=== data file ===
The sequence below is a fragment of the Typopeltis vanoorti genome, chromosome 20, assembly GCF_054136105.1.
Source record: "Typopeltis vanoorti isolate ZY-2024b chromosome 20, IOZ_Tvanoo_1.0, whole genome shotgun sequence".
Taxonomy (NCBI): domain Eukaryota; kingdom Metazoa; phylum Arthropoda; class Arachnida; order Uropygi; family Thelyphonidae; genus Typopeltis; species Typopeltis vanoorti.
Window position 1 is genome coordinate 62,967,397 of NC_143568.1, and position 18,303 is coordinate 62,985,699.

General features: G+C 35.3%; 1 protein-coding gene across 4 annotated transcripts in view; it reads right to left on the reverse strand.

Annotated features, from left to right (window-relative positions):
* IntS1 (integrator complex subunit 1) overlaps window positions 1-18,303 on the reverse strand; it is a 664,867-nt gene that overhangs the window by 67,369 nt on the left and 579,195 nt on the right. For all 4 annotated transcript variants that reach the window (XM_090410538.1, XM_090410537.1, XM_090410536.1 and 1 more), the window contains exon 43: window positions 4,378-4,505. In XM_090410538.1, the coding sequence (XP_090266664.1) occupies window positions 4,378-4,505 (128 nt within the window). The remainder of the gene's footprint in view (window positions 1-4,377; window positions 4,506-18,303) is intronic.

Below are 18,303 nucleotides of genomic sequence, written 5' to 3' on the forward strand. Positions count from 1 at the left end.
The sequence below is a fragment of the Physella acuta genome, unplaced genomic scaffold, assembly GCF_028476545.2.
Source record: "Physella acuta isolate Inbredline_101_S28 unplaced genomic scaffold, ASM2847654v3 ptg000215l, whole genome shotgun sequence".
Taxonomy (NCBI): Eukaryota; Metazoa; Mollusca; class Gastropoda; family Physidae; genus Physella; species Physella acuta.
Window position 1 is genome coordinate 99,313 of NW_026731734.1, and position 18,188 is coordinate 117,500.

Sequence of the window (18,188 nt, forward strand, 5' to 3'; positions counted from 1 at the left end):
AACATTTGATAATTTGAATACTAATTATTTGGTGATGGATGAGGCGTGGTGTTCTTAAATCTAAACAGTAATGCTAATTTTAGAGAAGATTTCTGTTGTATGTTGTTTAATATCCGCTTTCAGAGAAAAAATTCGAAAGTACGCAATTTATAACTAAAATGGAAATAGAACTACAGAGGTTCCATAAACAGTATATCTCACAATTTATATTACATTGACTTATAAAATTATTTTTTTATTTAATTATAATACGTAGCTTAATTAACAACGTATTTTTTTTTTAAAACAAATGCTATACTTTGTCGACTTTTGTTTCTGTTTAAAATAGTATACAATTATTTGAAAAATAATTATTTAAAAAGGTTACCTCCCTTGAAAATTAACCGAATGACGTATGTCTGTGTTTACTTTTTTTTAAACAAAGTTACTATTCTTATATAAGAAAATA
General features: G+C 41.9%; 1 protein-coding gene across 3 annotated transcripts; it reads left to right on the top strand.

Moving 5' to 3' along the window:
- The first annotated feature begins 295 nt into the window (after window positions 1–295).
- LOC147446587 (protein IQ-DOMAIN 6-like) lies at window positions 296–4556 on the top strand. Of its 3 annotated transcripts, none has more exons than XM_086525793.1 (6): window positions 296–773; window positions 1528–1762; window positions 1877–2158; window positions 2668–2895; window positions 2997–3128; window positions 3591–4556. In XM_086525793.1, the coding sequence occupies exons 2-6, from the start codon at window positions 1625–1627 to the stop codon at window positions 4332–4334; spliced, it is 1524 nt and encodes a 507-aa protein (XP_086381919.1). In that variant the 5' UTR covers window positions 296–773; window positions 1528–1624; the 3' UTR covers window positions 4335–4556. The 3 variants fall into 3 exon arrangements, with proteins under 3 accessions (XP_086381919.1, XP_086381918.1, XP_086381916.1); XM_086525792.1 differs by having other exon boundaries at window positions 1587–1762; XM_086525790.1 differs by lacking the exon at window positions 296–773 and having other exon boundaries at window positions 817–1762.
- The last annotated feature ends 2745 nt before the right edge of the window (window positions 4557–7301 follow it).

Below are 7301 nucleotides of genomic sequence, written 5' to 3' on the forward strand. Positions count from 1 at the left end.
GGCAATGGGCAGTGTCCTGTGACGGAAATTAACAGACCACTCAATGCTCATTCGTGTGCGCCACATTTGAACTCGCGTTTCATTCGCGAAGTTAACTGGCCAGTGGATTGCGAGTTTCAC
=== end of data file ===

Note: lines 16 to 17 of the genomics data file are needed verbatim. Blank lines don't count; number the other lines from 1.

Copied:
Moving 5' to 3' along the window:
- The first annotated feature begins 295 nt into the window (after window positions 1–295).